In defense of Irratheism

In which the inestimable John Derbyshire and I engage in a frank exchange of views following his assertion that the Tibetan Buddhists are atheists. And, of course, I have Derb’s permission to post these emails:

Not so fast, my friend: “And although the original teachings of the Buddha do not mention a creator or other deities, Tibetan Buddhism embraces a vast pantheon of divinities. These supramundane beings derive from the intersection of many sources and influences, both native and external.”

Sorry, but I don’t think these entities rise to the level of gods. They are more in the East Asian tradition of (in Chinese) “shen” and “gui” — i.e. benevolent and malign spirits. “Angels” and “demons”are really the way we express these notions in Indo-European languages. (Although R.H. Mathews’ very dependable “Chinese-English Dictionary” (1931) defines “shen” as: “A spirit; a god. Spiritual, inscrutable, divine, supernatural. The soul.” But even that illustrated the point that there isn’t a good one-one match of concepts here.)

Sure. But in the Christian… shall we say, “mythology”… fallen angels ARE pagan gods. Recall how Jehovah stands in the “assembly of the gods”, and you surely know that neither Jehovah nor Jesus Christ are considered “the god of this age” by Christians. It appears you’re subscribing here to an atheistically irrelevant Christian division between God and god. This looks rather like a Fighting Withdrawal, in which you’re abandoning nine-tenths of your atheist/scientific creed in a mistaken attempt to protect a very narrow definition of atheism, as well as every claim to objective scientific superiority that atheism ever had. I understand the train of thought, of course, but I think you’ll find that you’re fatally boxing yourself in here in an attempt to preserve a Christian-Atheist dialectic.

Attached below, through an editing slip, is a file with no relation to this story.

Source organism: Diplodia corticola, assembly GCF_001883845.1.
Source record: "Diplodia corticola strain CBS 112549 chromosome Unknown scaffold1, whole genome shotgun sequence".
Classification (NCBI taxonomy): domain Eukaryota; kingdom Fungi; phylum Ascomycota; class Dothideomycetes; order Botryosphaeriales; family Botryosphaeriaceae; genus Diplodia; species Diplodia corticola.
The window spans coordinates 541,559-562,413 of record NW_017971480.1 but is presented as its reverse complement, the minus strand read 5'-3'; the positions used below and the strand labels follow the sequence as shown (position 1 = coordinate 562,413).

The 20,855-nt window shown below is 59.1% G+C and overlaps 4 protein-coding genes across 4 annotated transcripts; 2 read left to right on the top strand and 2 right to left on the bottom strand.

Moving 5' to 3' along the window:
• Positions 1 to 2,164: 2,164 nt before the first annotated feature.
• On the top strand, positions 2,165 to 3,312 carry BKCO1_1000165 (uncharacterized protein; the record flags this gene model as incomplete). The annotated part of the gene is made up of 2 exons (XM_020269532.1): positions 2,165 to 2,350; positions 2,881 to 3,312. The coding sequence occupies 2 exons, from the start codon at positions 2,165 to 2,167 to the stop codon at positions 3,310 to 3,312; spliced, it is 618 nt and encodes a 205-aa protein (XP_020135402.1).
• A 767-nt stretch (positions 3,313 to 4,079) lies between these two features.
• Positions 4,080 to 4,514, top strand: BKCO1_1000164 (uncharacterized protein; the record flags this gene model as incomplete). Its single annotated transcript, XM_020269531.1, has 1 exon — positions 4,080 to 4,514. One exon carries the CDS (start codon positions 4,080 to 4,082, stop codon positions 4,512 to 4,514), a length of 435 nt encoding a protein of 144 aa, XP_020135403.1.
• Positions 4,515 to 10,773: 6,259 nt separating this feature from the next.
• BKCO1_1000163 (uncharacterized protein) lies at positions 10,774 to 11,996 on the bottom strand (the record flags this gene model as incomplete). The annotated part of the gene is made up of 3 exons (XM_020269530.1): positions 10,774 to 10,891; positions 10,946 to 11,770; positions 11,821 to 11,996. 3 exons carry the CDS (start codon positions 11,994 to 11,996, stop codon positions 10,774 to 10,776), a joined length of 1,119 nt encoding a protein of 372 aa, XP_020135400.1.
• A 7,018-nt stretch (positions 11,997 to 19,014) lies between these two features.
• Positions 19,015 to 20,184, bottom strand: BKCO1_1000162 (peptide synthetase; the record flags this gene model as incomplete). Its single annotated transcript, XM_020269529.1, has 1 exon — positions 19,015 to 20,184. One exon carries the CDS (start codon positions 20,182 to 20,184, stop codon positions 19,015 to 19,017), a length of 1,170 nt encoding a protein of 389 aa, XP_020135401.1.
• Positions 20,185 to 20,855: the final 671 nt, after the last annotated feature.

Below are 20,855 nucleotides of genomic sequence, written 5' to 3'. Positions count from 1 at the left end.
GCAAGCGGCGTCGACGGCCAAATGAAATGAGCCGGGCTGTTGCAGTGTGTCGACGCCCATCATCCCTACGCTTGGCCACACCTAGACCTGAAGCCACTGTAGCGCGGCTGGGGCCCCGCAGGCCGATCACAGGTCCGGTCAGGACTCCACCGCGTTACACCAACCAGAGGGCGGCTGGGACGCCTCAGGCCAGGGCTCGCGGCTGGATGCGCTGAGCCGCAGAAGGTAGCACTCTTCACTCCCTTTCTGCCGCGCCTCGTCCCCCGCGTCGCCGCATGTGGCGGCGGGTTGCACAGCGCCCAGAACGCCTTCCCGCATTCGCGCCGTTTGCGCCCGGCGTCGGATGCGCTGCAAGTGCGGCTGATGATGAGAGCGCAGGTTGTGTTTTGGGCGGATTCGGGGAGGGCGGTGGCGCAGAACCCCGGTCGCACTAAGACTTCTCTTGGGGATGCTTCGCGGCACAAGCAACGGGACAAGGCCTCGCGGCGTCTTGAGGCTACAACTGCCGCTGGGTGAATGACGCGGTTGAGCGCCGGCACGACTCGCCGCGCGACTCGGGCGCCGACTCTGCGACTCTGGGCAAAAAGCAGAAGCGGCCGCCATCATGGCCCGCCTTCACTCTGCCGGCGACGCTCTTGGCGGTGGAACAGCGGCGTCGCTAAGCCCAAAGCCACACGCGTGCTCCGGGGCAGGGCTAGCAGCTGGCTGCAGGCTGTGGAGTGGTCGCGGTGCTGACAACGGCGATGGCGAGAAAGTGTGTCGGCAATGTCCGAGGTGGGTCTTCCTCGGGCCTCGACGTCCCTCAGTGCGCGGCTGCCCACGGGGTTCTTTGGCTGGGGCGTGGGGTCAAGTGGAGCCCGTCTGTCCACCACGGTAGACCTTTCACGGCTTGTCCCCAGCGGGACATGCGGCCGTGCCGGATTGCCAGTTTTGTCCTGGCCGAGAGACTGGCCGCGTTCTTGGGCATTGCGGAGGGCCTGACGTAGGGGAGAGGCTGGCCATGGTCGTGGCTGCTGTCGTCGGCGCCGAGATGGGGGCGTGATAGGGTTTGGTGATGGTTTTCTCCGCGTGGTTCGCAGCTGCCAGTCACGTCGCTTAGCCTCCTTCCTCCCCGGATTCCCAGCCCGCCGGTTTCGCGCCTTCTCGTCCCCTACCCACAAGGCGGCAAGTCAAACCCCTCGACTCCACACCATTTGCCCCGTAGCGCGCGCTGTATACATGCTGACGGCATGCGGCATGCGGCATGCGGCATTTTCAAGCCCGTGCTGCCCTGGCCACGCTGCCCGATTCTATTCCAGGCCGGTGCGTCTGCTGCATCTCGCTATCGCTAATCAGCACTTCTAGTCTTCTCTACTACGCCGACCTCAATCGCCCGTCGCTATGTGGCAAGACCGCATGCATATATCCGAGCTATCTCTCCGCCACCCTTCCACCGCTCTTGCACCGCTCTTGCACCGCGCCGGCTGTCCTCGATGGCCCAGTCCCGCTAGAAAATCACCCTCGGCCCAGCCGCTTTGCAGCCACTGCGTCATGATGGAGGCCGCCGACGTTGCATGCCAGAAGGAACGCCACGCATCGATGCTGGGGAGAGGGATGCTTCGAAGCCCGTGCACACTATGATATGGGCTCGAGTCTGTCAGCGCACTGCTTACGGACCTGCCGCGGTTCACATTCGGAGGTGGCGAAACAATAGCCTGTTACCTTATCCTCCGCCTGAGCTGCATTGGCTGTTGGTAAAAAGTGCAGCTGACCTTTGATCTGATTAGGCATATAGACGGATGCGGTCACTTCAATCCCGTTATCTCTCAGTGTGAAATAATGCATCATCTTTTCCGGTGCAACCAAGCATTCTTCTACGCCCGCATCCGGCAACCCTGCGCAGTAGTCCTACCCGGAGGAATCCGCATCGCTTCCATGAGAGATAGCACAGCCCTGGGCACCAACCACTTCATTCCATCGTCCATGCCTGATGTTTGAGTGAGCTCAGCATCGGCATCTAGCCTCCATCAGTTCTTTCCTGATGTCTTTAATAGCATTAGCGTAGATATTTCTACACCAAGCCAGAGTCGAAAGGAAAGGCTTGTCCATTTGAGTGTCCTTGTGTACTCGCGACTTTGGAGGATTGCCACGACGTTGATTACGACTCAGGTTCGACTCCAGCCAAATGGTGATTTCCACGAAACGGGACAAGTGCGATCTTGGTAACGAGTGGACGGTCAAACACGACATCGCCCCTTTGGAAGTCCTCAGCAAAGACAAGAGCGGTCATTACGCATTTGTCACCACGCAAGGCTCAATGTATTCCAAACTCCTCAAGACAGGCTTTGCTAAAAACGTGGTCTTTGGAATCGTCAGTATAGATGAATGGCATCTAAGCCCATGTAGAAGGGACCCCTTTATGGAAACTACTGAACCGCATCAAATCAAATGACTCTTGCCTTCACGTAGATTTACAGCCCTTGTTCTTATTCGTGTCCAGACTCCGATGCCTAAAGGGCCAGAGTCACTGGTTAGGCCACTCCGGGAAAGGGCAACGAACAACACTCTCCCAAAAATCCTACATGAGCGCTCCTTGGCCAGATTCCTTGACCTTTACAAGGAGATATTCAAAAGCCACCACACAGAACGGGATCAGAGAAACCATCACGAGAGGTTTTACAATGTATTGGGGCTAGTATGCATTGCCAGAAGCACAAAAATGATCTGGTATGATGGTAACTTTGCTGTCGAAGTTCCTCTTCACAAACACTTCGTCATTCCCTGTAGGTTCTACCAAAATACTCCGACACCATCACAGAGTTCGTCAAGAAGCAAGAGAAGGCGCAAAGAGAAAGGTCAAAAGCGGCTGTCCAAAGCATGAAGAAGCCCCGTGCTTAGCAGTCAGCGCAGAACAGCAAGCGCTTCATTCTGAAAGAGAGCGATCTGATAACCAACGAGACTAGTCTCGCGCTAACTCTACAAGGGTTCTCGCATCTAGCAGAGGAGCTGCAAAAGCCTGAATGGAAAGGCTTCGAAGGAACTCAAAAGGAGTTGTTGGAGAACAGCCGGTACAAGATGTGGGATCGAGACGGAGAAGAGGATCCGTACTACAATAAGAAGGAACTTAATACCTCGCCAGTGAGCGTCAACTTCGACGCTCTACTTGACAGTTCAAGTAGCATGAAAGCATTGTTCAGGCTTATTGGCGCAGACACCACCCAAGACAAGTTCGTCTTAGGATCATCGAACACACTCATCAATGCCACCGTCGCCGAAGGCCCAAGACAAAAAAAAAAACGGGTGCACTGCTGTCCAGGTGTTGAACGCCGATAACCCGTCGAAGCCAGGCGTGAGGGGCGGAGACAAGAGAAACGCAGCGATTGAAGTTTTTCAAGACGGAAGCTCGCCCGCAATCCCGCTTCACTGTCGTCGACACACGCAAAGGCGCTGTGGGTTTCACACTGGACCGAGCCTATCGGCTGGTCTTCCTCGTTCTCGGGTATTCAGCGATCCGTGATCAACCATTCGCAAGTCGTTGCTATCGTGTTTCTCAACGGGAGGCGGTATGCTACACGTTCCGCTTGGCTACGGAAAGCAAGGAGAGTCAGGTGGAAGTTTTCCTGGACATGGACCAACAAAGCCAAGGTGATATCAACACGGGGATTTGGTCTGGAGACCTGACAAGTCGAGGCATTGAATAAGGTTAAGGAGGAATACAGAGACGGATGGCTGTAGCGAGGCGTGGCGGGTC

I don’t see that. An atheist, in my understanding (and Messrs Merriam and Webster’s), is a person who denies that there is a God. You can deny that there is a God and yet believe in a whole ontinuum of supernatural critters, from everyday (-night?) ghosts up to the angels. You seem to be using “atheist” to mean “a person who denies the supernatural.” That would be a “naturalist,” or colloquially a “materialist.”

An atheist denies God. He does not necessarily deny leprechauns.

As to the “scientific superiority of atheism,” I have no idea what it means, and would therefore not claim it, not ever have.

Very well, I cheerfully retract the scientific superiority bit, since upon reflection, I don’t recall you ever making any such general claim and I’ve read most of your work over the last 10 years. However, yours seems to be a very Christian atheism, as the “a-theos” is a Greek concept which refers to the very sort of non-God pagan gods in which the Tibetans believe.

Well, duh it’s a Christian atheism. I was raised a Christian, know my Bible better than most Christians I meet, can instantly find my page in the prayer book, and can sing around 100 hymns from memory. (Which is 99 more than the average American Christian.) What OTHER kind of atheist would I be?

(Old Irish joke: an Ulsterman being interrogated by terrorist gunmen pleads: “I’m an atheist!” They snarl back: “All right — but are ye a Catholic atheist or a Protestant atheist?”)